I have heard women talk about feeling uncomfortable with men in Seattle approaching them in person. Context matters. I think that today, you can build a small, network to satisfy emotional needs that may not be met from just one individual. As a woman, I have two best friends that are my intellectual equals and the often fill voids that may be present in relationships as no one person can usually be the all-in-all for their partner kinda like those tech unicorns that VCs are always looking for.

You hosted dinners and gatherings that went unreciprocated. Do you think that those that showed up may have thought that was the reciprocity? Their presence? Coming form Los Angeles, that was most often the sentiment. I showed up, braved to traffic for you, thus my presence is the give back. Again, to a point above, I find that having two best friends that live in different ends of the country better than immediate access to many.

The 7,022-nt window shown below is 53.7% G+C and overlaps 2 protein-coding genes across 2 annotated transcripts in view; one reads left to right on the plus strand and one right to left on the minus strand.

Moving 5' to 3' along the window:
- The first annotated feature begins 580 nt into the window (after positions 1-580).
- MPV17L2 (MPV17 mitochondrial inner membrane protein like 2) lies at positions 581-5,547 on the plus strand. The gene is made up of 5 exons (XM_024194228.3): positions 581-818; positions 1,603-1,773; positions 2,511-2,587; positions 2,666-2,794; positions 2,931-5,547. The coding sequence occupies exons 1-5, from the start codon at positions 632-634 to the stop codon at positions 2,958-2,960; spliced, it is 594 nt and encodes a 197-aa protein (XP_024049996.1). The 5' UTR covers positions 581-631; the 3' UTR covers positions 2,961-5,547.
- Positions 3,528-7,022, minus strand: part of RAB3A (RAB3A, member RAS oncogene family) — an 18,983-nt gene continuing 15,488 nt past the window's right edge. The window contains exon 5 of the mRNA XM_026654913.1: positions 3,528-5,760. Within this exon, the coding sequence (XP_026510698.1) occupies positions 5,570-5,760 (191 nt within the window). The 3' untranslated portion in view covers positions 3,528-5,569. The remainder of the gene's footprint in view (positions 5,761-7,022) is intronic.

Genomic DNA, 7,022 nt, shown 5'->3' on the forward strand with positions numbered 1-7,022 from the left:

I travel to them, I get a journey, a story and quality time. Leaving vs. Deepening Roots: It seems your at the end of your tenure in Seattle. As I said, I just moved here for Los Angeles, you think Seattle is bad for dating, move to California, you may come back with a new found appreciation. Before I decided to leave this time, I explored 5 other states — almost bought a house — and then I hit Seattle.

It blew everything else to hell. I went back, packed up and moved here. Yes I live right net to Amazon and the socially awkward guys that mostly live in my hipster high-rise all work there. Explore before you leave, or leave temporarily to the perspective is clearer. It makes me wonder — are the woman that become transplants gonna balance the dynamics or just become a part of the pattern.